Major (clinical) depression - A more severe form that can lead to hospital admission. Symptoms will be more prominent and interfere with daily life. They can affect eating habits, sleeping, and other day-to-day activities. Some sufferers may feel suicidal and that life is no longer worth living.

 

Bipolar disorder - A form of manic depression characterised by extreme highs and lows. For example, when a period of hyperactivity where sufferers are excited and planning overambitious tasks is followed by a period of severe depression.

 

Postnatal  (or postpartum) depression - A condition that can develop in women (and men) after the birth of a child or children.

 

Seasonal affective disorder (SAD) - A form that’s closely related to the length of days. It typically occurs in the autumn and winter months when the days are shorter. Symptoms tend to alleviate when the days get brighter and longer.

 

 

Causes

 

Depression is a complex condition and its causes are not fully understood. However, various contributing factors can lead to depression. These can be:-

 

  • biological (e.g. genetic factors or experience of physical illness/ injury*)

 

  • psychological (e.g. experiences dating back to childhood, especially those involving abuse or trauma)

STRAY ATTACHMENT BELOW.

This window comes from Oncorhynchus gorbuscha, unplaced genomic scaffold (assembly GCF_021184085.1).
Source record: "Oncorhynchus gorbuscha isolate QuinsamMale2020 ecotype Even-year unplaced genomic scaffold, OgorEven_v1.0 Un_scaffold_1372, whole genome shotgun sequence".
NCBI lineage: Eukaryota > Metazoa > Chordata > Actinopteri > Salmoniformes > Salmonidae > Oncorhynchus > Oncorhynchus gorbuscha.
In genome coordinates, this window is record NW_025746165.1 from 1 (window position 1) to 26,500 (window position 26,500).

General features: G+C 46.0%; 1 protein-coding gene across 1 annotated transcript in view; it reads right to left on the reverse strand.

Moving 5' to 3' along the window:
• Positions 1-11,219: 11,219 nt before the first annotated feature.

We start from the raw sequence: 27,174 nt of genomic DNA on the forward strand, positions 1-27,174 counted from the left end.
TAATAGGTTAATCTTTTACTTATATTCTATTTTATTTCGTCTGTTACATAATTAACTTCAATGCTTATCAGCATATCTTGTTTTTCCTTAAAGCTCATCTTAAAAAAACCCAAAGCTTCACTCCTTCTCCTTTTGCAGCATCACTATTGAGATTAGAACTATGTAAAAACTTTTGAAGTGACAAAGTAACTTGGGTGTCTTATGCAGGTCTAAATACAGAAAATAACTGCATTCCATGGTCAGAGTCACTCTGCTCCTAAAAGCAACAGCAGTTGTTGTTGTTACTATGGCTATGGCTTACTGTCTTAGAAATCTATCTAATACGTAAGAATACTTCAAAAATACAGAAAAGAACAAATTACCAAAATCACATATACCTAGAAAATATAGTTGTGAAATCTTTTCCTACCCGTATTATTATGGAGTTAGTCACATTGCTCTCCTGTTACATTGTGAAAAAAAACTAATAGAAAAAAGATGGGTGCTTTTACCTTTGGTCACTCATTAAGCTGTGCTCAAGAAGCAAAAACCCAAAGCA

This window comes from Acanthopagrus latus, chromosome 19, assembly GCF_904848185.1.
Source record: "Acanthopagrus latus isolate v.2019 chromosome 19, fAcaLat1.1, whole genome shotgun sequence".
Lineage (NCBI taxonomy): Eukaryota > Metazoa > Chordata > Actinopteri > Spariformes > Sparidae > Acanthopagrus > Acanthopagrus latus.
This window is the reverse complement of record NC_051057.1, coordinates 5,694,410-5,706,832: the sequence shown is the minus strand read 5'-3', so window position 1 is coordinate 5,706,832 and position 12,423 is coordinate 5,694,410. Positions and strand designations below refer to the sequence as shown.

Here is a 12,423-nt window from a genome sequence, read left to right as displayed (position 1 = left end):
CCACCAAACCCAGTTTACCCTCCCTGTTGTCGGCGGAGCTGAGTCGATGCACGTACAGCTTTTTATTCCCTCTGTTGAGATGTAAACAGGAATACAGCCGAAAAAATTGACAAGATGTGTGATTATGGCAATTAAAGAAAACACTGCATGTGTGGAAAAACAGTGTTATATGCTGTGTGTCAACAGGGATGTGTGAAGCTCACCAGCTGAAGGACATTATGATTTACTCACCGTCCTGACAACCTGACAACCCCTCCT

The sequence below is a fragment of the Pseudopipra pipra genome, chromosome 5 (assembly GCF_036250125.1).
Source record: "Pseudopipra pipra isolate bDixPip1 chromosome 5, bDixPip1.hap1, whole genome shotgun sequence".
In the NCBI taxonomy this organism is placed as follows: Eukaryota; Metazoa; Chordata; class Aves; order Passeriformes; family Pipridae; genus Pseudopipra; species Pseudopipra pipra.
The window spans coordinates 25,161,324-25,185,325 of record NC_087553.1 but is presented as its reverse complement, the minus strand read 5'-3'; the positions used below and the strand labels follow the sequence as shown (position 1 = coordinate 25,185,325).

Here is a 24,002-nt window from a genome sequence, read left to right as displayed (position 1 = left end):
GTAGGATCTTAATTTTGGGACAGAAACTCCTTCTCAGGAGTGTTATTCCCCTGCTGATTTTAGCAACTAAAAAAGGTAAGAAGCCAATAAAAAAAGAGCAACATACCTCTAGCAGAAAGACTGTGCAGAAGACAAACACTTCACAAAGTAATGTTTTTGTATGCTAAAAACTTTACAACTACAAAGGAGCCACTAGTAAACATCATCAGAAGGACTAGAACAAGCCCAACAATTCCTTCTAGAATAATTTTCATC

• social (e.g. relationship failure, loss of employment, bereavement or life-changing events such as pregnancy).

 

*Having a long-standing or life-threatening illness, such as heart disease, back pain or cancer, has been associated with an increased risk of depression.

Treatment (s) for depression

 

Depression is a treatable condition, even in its most severe of form. A range of treatment options are available. The two most common treatment forms offered are talking therapies and medication. These are often used in combination - particularly in more severe cases.

 

There are various therapies recommended for treating depression according to guidelines issued by the National Institute for Health and Care Excellence (NICE) and approved for delivery within the  government NHS initiative “Improving Access to Psychological Therapies Programme” (IAPT).

 

  • Cognitive behavioural therapy (CBT) is among these therapies.  It is based on the premise that the way we behave and think affects the way we feel. People with depression tend to have self-defeating thoughts that can lead to negative behaviour. CBT aims to help them identify and address these negative thoughts.